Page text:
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This is my third question on the subject. For reasons I won't go into, I cannot use jquery on the site I am working on. How would you suggest I translate this block of code into pure Javascript:

    <script> 
    $(document).ready(function(){
        $('#rule-type').change(function() {
           var val = $(this).val();
           if (val == 'tid and acc') {
              $('#tid-acc').show();
           }
           else {
              $('#tid-acc').hide(); 
           }
        });
    });
</script>

<select id="rule-type">
    <option value="" selected="selected">None</option>
    <option value="tid">tid</option>
    <option value="tid and acc">tid and acc</option>
    <option value="xid">xid</option>
</select>
<input id="tid-acc">

Thanks in advance! Here is a link to jfiddle: http://jsfiddle.net/Wx8Jf/2/

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4 Answers 4

up vote 3 down vote accepted
window.onload = function(){ //when the window has loaded

    //store the input in a variable
    var input = document.getElementById('tid-acc');

    //when the select changes 
    document.getElementById('rule-type').onchange = function() { 
       var val = this.value;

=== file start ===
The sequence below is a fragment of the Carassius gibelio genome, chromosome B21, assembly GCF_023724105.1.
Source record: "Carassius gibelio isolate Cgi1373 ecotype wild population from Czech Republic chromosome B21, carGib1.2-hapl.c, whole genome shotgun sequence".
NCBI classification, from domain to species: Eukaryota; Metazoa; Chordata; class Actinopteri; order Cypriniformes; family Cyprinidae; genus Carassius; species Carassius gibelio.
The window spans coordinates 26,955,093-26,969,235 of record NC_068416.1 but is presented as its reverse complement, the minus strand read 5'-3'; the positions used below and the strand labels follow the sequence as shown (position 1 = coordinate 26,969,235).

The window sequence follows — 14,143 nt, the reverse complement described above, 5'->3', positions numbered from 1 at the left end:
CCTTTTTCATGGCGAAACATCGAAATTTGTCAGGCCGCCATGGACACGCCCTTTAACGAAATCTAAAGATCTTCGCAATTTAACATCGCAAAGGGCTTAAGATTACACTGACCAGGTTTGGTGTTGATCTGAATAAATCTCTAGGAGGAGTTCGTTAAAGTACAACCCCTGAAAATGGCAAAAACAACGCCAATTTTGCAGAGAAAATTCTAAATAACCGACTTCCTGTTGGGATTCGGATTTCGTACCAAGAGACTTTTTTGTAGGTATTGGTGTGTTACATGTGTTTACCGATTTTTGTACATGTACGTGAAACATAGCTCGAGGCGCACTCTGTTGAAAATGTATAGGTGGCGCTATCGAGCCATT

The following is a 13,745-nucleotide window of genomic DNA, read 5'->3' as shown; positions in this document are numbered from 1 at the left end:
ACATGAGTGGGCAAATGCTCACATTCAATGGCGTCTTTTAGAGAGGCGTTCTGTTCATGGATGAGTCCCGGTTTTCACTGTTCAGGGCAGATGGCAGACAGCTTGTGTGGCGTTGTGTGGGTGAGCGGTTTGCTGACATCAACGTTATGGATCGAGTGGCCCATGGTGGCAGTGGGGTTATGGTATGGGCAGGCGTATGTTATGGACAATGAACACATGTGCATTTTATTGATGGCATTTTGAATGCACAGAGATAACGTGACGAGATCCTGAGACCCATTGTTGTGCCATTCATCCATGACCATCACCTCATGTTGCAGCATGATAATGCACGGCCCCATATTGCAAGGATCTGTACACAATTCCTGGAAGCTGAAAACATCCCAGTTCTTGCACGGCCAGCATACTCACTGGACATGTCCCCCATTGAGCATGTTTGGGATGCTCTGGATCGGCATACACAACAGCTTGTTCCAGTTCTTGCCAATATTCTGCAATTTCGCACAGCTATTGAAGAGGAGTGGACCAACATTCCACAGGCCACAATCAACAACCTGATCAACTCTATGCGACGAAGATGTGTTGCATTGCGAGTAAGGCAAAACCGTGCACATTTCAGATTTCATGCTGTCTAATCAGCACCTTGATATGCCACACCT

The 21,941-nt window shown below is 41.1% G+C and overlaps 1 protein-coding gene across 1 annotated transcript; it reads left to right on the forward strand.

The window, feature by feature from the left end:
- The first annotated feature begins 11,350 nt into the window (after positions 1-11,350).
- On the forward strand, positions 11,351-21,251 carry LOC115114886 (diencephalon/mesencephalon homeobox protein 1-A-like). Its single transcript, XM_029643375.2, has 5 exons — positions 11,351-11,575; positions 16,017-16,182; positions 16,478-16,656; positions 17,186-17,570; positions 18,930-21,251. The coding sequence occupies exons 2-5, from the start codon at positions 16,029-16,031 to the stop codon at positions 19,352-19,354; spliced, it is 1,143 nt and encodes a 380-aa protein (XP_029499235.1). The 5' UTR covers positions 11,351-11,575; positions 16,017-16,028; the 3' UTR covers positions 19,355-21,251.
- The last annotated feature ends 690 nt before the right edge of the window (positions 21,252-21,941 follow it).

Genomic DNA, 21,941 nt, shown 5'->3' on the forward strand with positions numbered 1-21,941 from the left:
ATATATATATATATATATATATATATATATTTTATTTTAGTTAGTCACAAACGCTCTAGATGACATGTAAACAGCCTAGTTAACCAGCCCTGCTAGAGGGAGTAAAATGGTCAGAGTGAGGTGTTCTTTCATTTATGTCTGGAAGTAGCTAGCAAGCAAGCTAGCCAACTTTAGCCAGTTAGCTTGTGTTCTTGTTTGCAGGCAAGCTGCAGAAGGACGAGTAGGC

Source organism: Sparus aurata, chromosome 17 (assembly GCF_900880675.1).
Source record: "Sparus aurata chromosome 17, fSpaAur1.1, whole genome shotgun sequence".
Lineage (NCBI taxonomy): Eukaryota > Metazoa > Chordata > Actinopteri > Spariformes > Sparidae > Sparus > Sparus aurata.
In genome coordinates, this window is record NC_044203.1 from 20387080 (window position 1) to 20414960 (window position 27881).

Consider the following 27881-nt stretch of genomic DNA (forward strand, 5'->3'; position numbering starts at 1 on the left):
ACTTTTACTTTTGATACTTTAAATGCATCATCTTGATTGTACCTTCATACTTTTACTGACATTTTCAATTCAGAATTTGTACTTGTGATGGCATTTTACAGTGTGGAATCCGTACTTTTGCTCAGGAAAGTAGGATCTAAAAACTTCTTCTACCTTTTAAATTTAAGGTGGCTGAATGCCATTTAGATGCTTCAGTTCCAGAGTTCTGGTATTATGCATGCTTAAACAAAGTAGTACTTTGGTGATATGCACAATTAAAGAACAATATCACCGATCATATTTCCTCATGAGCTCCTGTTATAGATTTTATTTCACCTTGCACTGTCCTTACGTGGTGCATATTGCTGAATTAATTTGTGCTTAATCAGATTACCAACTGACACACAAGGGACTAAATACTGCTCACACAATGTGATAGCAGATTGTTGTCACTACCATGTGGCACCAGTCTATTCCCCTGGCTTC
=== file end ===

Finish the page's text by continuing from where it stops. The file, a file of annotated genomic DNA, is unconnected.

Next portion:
if (val == 'tid and acc') {
           input.style.display = ''; //show
       }
       else {
           input.style.display = 'none'; //hide
       }
    };
}

Fiddle: http://jsfiddle.net/Wx8Jf/12/

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1  
Looks good except that an <input> object is an inline element (technically inline-block). –  jfriend00 Sep 8 '11 at 22:31
    
@jfriend00 you have a point, i changed it to inline –  amosrivera Sep 8 '11 at 22:34
    
Thank you so much, I am a complete beginner. How would I wrap this in a document.ready so that I could put it in the meta part of my html? –  Peter Sep 8 '11 at 22:35
1  
And, window.onload may be significantly later than $(document).ready because window.onload waits for all images in the page to load whereas $(document).ready does not. There is significant logic behind jQuery's $(document).ready so it cannot be simulated in a few lines of code. –  jfriend00 Sep 8 '11 at 22:37
    
@Spencer welcome, the window.load is the equivalent of document.ready in this case. Copy it as it is and it should go fine. –  amosrivera Sep 8 '11 at 22:38

This will be quite tough - and I think the best answer would be to make sacrifices.

$('#tid-acc').show();

for example is an animation, so you'd probably be better of manipulating the CSS on the element to show/hide.

$('#rule-type').change()

According to the docs just binds and event handler to the javascript change event, so you could look this up and try substituting in.

document.ready() might also be substituted somewhat by window.onload.

I believe I've given you a few pointers there - but I am not prepared to simply do the work for you.

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Actually, according to the jQuery doc, .show() and .hide() with no parameters just immediately show and hide with no animation. –  jfriend00 Sep 8 '11 at 22:36
    
Okay in that case you might well be able to achieve an exact result –  m.edmondson Sep 8 '11 at 22:36